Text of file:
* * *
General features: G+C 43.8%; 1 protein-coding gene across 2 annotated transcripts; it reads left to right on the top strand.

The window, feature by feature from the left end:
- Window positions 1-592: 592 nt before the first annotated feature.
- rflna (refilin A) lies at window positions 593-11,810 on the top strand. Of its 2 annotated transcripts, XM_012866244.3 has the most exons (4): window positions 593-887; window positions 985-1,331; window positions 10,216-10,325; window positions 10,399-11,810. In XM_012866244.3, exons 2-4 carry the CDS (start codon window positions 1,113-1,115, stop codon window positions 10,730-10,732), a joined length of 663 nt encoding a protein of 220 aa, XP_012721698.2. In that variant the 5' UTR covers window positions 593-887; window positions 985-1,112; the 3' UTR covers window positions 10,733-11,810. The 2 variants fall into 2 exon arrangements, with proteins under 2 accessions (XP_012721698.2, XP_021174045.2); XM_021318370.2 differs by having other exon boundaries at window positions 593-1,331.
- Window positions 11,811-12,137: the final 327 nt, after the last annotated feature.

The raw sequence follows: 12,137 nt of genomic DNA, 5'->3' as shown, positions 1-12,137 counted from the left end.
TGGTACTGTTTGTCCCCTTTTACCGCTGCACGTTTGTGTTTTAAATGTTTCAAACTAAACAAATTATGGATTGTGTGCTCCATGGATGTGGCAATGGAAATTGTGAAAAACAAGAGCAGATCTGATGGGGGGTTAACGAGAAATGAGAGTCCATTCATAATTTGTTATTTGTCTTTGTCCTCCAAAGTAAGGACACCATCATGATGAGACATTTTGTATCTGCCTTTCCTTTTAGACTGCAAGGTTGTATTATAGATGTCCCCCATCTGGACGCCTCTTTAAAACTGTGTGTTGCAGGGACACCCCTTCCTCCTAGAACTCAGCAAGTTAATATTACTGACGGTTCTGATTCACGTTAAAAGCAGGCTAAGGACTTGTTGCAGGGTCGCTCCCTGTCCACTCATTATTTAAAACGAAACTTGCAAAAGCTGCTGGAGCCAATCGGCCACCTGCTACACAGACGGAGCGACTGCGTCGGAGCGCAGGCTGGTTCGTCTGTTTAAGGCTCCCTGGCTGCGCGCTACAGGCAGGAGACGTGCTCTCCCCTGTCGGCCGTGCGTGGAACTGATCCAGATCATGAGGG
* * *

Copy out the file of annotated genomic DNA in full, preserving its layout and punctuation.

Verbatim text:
General features: G+C 43.8%; 1 protein-coding gene across 2 annotated transcripts; it reads left to right on the top strand.

The window, feature by feature from the left end:
- Window positions 1-592: 592 nt before the first annotated feature.
- rflna (refilin A) lies at window positions 593-11,810 on the top strand. Of its 2 annotated transcripts, XM_012866244.3 has the most exons (4): window positions 593-887; window positions 985-1,331; window positions 10,216-10,325; window positions 10,399-11,810. In XM_012866244.3, exons 2-4 carry the CDS (start codon window positions 1,113-1,115, stop codon window positions 10,730-10,732), a joined length of 663 nt encoding a protein of 220 aa, XP_012721698.2. In that variant the 5' UTR covers window positions 593-887; window positions 985-1,112; the 3' UTR covers window positions 10,733-11,810. The 2 variants fall into 2 exon arrangements, with proteins under 2 accessions (XP_012721698.2, XP_021174045.2); XM_021318370.2 differs by having other exon boundaries at window positions 593-1,331.
- Window positions 11,811-12,137: the final 327 nt, after the last annotated feature.

The raw sequence follows: 12,137 nt of genomic DNA, 5'->3' as shown, positions 1-12,137 counted from the left end.
TGGTACTGTTTGTCCCCTTTTACCGCTGCACGTTTGTGTTTTAAATGTTTCAAACTAAACAAATTATGGATTGTGTGCTCCATGGATGTGGCAATGGAAATTGTGAAAAACAAGAGCAGATCTGATGGGGGGTTAACGAGAAATGAGAGTCCATTCATAATTTGTTATTTGTCTTTGTCCTCCAAAGTAAGGACACCATCATGATGAGACATTTTGTATCTGCCTTTCCTTTTAGACTGCAAGGTTGTATTATAGATGTCCCCCATCTGGACGCCTCTTTAAAACTGTGTGTTGCAGGGACACCCCTTCCTCCTAGAACTCAGCAAGTTAATATTACTGACGGTTCTGATTCACGTTAAAAGCAGGCTAAGGACTTGTTGCAGGGTCGCTCCCTGTCCACTCATTATTTAAAACGAAACTTGCAAAAGCTGCTGGAGCCAATCGGCCACCTGCTACACAGACGGAGCGACTGCGTCGGAGCGCAGGCTGGTTCGTCTGTTTAAGGCTCCCTGGCTGCGCGCTACAGGCAGGAGACGTGCTCTCCCCTGTCGGCCGTGCGTGGAACTGATCCAGATCATGAGGG